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Woodrow Wilson Center Programs and Initiatives

 

    Regional Programs

    • The Wilson Center’s Africa Program addresses the most critical issues facing Africa; builds stronger, mutually beneficial U.S.-Africa relations; and enhances understanding of Africa in the United States, with a focus on governance and leadership; conflict prevention and peacebuilding; and trade, investment, and sustainable development.

    • The future security and prosperity of the United States are deeply intertwined with the Asia-Pacific. The Asia Program strengthens U.S. understanding of, and engagement with, the Asia-Pacific by conducting independent research and hosting dialogues to develop actionable ideas for Congress, the Administration, and the broader policy community.

      The Asia Program includes:

      The Korea Center: The Hyundai Motor-Korea Foundation Center for Korean History and Public Policy produces research, writing and analysis of developments in North Korea and South Korea. The Korea Center seeks to foster and nurture understanding of Korea today, from daily life and the nuclear threats of North Korea to the economy and cutting-edge technology of South Korea.

    • Gripped by economic, public health, and political crises, Brazil faces significant hurdles on the path toward a more sustainable, prosperous, and open future. The Brazil Institute—the only country-specific policy institution focused on Brazil in Washington—serves as a respected and authoritative source of research and debate on these critical policy challenges, concentrating on four thematic areas: science, technology, and innovation; Brazil-U.S. relations; sustainable development and climate change; and the rule of law and democratic governance. The Institute’s work falls under the broader regional framework of the Wilson Center's Latin American Program.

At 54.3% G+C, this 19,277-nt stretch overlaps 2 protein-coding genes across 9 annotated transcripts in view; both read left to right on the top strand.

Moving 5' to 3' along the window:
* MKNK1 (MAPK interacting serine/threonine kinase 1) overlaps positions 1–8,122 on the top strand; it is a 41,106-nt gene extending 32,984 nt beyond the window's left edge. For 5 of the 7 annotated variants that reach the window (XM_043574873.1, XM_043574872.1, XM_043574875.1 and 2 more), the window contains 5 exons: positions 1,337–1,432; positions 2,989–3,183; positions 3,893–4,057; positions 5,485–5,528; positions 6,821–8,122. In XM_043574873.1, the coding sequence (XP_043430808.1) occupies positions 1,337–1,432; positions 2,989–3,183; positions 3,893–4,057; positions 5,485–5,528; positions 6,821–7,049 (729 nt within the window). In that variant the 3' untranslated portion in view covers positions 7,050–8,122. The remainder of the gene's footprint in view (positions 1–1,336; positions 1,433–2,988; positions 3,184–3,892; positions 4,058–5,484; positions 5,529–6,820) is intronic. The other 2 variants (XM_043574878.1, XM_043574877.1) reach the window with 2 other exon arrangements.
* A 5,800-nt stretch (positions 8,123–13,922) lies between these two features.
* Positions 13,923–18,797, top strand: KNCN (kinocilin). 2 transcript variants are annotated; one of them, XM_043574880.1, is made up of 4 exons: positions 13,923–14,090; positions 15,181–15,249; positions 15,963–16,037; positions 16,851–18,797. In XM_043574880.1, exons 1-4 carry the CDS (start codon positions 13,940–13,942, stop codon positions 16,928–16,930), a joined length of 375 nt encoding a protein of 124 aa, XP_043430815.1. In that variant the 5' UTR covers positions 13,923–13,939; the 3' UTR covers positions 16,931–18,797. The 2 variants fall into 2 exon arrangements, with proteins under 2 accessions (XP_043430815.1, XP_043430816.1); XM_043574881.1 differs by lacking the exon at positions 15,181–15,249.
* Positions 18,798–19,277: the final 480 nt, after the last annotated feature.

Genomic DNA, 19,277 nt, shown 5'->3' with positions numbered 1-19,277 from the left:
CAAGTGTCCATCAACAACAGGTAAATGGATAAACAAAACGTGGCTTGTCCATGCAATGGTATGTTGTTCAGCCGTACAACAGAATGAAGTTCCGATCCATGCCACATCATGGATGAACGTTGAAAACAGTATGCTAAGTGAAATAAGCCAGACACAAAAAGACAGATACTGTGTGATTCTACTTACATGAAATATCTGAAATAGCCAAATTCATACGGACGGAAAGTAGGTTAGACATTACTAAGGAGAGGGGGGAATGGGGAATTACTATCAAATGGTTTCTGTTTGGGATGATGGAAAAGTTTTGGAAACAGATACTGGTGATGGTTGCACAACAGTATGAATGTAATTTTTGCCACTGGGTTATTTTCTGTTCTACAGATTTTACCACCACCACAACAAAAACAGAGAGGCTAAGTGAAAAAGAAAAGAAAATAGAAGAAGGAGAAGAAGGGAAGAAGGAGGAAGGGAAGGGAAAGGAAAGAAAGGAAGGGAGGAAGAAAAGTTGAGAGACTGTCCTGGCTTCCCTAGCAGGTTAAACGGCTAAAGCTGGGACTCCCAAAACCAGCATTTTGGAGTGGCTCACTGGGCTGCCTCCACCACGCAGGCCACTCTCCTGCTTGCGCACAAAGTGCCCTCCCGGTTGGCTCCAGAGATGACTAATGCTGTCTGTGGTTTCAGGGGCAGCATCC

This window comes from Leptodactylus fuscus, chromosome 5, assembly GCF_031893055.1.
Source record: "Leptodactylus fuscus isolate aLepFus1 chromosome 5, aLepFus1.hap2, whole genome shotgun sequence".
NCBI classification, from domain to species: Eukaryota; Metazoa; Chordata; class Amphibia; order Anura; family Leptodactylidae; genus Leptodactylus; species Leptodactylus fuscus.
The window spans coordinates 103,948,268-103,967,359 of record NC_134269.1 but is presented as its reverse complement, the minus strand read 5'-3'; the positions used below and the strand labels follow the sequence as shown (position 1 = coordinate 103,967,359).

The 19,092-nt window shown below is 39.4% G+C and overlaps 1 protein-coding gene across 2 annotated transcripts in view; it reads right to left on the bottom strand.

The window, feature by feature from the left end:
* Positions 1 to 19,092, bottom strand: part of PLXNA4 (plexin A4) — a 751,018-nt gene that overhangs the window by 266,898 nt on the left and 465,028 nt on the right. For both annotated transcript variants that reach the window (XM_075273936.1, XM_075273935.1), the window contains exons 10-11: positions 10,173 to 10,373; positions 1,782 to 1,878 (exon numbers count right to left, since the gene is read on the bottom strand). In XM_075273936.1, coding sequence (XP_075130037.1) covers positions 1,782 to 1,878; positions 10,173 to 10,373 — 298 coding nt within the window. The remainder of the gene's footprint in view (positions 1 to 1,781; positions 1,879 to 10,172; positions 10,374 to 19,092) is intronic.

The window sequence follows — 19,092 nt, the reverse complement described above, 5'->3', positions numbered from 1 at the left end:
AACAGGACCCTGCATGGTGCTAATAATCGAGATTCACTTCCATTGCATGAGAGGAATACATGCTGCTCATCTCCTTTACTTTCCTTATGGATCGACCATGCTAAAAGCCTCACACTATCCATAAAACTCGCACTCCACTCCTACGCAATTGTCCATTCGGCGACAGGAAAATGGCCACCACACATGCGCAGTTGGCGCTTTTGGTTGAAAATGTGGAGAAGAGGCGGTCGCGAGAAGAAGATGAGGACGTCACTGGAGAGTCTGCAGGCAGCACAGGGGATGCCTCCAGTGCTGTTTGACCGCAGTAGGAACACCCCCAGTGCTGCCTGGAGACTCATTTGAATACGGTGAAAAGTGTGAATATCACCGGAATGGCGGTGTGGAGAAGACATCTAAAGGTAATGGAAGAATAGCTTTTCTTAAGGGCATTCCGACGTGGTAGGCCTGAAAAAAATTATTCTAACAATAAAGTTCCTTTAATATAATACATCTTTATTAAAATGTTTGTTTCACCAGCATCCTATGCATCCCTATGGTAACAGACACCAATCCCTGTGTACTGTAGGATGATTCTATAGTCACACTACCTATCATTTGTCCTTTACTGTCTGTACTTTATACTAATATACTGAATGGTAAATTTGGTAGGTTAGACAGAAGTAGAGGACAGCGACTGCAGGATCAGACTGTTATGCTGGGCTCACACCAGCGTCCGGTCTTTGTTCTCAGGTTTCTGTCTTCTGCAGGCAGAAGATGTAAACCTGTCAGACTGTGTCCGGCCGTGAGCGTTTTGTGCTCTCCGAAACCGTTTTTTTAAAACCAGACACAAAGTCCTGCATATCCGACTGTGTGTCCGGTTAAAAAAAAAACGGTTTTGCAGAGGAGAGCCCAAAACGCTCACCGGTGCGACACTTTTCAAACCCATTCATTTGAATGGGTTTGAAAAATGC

• The Canada Institute works to advance and improve the U.S.-Canada policy environment and provide a forum for Canadian issues in Washington. Major issues include economic competitiveness and trade, energy and environment, and shared prosperity and security within the North American region.

    • The Global Europe Program, unlike most think tank programs on Europe, focuses on the continent’s external relationships – with the United States, Russia, and China, in particular – and illuminates European policy issues in the context of today's geopolitics.

    • The Kennan Institute is the premier U.S. center for advanced research on Russia and Eurasia and the oldest and largest regional program at the Woodrow Wilson International Center for Scholars. The Kennan Institute is committed to improving American understanding of Russia, Ukraine, and the region though research and exchange.

    • The Kissinger Institute offers programs for American and Chinese audiences that improve understanding of critical issues in the bilateral relationship to promote mutual security and prosperity.

      The Kissinger Institute includes:

      The China Environment Forum: The China Environment Forum brings together U.S., Chinese, and other environmental policy experts to explore the most imperative environmental and sustainable development issues in China and to examine opportunities to collaboratively address these issues.